6 Random Books I Never Got Into (But Maybe You Will) [BOOK REVIEWS]

These are some books that I found, well, boring. Or, at least not as helpful as I had hoped. Some of them I finished. Some, I didn’t. I feel like there are too many other good books out there that are waiting for me to read them, so I try not to waste my time on books I do not enjoy.

What are your thoughts on that? Would you rather stick it out and finish what you started?

And, what are you thoughts on each of these books? Which ones have you read, and which ones did I miss the point of?

Here’s my list of *eh books I’ve worked through over the past couple years…


The Power of Storytelling. By Jim Holtje. What I thought was a “how-to” book on how to communicate through telling stories turned out to be a compilation book of stories. While I did not learn what I thought I would, I did enjoy the book. It is grouped by topic and is to be used similar to a 1001 Illustrations For Preaching book, although written for a corporate business audience. The stories cover several prominent CEOs of the past several decades. While it was not what I expected, I can recommend it as a simple entertaining/informative read. 3/5*


The Sense of Style

By Steven Pinker. I should have judged this book by its cover. Once I got into it, I could not finish, so I returned it. It was laced with edgy examples that were too inappropriate for my tastes. Although it promoted a more modern style of writing (especially when compared to Strunk’s Elements of Style), it was not authoritative enough to merit completing. I learned a few things in the little I read, but not enough to make it worth my time. 2/5*


The Closing of the American Mind. By Allan Bloom. Written in the 1980’s by an American university professor, this secular book frames some of America’s moral problems in terms of bad education. To me, this book was good but not great. It was a boring read and carried little practical value to me. My favorite parts of the book were a couple fabulous chapters that articulated American problems with rock music, the decay of the family and other social issues. These chapters made the book worthwhile, to me, because they helped validate (from a secular educator’s viewpoint) what preachers have been saying for generations. 3/5*


Yes. By Robert Cialdini. When searching for another book (Getting to Yes), I came across Yes and mistakenly purchased it, thinking it was the original book I was after. I was disappointed upon completing the book, because it did not provide the punch I hoped it would. It was written well, but not overly so. I think I was jaded because my expectations were too high. Yes delivers just what it promises in the title: 50 tactics of persuasion. It is not a sleazy approach, but it is not intriguing, either. 3/5*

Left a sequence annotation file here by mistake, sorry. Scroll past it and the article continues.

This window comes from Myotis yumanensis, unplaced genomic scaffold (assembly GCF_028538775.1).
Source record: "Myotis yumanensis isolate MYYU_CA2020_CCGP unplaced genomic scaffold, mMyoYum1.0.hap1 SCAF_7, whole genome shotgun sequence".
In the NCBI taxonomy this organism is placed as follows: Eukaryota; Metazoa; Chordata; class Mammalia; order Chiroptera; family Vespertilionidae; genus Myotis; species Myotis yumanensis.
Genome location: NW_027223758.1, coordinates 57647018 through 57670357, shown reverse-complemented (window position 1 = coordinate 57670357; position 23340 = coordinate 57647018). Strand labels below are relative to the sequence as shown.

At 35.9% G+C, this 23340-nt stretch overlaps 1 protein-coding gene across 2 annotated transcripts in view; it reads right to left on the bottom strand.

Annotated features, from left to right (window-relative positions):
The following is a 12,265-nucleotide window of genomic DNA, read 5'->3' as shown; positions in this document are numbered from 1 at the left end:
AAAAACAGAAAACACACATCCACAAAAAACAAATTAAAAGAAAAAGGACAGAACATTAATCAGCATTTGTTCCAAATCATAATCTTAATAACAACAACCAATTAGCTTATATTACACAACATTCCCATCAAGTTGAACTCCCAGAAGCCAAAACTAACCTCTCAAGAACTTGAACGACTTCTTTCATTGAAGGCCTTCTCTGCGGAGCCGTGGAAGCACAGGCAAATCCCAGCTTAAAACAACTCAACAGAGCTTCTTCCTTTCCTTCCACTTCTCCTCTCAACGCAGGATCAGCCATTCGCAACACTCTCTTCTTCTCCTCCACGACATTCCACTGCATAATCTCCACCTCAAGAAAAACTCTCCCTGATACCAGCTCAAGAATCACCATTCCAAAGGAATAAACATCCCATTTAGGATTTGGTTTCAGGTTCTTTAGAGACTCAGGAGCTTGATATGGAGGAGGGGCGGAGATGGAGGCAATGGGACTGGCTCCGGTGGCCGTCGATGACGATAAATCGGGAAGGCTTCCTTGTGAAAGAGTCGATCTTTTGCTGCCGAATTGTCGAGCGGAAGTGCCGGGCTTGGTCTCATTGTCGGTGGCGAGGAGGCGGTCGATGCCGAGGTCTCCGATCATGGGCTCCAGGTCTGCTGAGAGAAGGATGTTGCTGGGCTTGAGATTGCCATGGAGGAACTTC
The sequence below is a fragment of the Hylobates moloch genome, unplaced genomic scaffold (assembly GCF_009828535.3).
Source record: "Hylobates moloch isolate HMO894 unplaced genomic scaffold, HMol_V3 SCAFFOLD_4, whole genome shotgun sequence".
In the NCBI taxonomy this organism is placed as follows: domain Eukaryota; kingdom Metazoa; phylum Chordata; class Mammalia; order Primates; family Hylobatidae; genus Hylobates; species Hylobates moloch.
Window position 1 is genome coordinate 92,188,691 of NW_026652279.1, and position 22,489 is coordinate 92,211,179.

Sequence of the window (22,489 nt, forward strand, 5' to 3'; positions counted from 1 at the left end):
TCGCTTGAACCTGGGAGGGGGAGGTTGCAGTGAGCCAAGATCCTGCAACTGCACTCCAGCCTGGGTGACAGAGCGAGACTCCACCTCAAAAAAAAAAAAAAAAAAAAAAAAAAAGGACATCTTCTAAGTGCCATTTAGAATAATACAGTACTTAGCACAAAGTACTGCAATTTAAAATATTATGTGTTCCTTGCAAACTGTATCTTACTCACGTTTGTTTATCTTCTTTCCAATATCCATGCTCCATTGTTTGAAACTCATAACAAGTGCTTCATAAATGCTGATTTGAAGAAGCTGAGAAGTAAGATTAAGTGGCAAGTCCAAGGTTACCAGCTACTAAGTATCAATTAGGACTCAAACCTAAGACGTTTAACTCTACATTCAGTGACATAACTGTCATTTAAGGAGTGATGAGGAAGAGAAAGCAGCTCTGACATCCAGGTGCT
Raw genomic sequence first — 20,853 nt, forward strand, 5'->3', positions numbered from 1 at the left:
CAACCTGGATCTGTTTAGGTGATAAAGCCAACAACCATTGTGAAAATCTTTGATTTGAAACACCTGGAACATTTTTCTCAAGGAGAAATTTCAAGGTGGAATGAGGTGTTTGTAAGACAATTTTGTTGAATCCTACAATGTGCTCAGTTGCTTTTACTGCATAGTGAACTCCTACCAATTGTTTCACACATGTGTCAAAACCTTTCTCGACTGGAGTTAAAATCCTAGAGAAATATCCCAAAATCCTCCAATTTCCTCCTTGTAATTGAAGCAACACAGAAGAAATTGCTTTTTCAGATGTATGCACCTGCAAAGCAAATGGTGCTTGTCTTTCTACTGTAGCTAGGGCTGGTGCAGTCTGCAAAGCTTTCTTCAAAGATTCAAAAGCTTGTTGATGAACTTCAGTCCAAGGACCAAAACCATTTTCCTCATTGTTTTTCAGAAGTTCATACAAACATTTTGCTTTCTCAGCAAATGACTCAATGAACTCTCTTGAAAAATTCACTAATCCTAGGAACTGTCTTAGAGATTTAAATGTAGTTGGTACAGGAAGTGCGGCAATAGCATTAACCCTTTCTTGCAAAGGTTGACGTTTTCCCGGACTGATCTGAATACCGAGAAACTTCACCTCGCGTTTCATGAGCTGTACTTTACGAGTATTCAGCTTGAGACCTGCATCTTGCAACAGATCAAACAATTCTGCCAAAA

The 4-Hour Workweek, by Tim Ferriss. This book is legendary in the business world. If anything, for me, it was entertaining to read. His concepts could never be applied to a church staff member, but the principles can still help. Most of the focus is on learning to remove yourself from processes and outsource tasks that you do not need to be doing. In practice, this can perhaps be done in the church setting by setting up and coordinating work-days, maintenance lists, and tree-trimming volunteer days rather than doing it all yourself, for example. I like reading books like this because I read about the passion with which people conduct their lives and business. I’m challenged to be and do at least as much (or more) for my Lord.


Virtual Freedom, by Chris Ducker. See my other topic on outsourcing for other insights into this book. If you oversee jobs that could be outsourced (ie updating a school’s website, scheduling sporting events, ordering and organizing choir music, booking hotels, etc.), it might be of interest to look into overseas virtual assistants. While virtual assistants may or may not be Christian, the jobs that are not inherently “ministry” jobs might very well be outsourced, saving your time for things that only you can do (write encouraging notes, plan youth activities, go to youth leaders retreat, etc.) This book and the next are recommended at least for your consideration.



By Daniel Goleman. My former pastor, Wayne Hardy, recommended this as “his kind of book.” To me, it was boring, but I got through it. What was simultaneously fascinating and dull was the brain studies—how that our brain wires connections to topics that it spends deep amounts of time with. Roughly half the book deals with some sort of scientific discussion about the brain, while the other half is about how we should take care to make focus a priority. The subtitle was somewhat misleading to me, as I expected more discussion about excellence as a result of focus. If you like brain studies, this would be a good book for you!


Now, what is YOUR opinion on these books?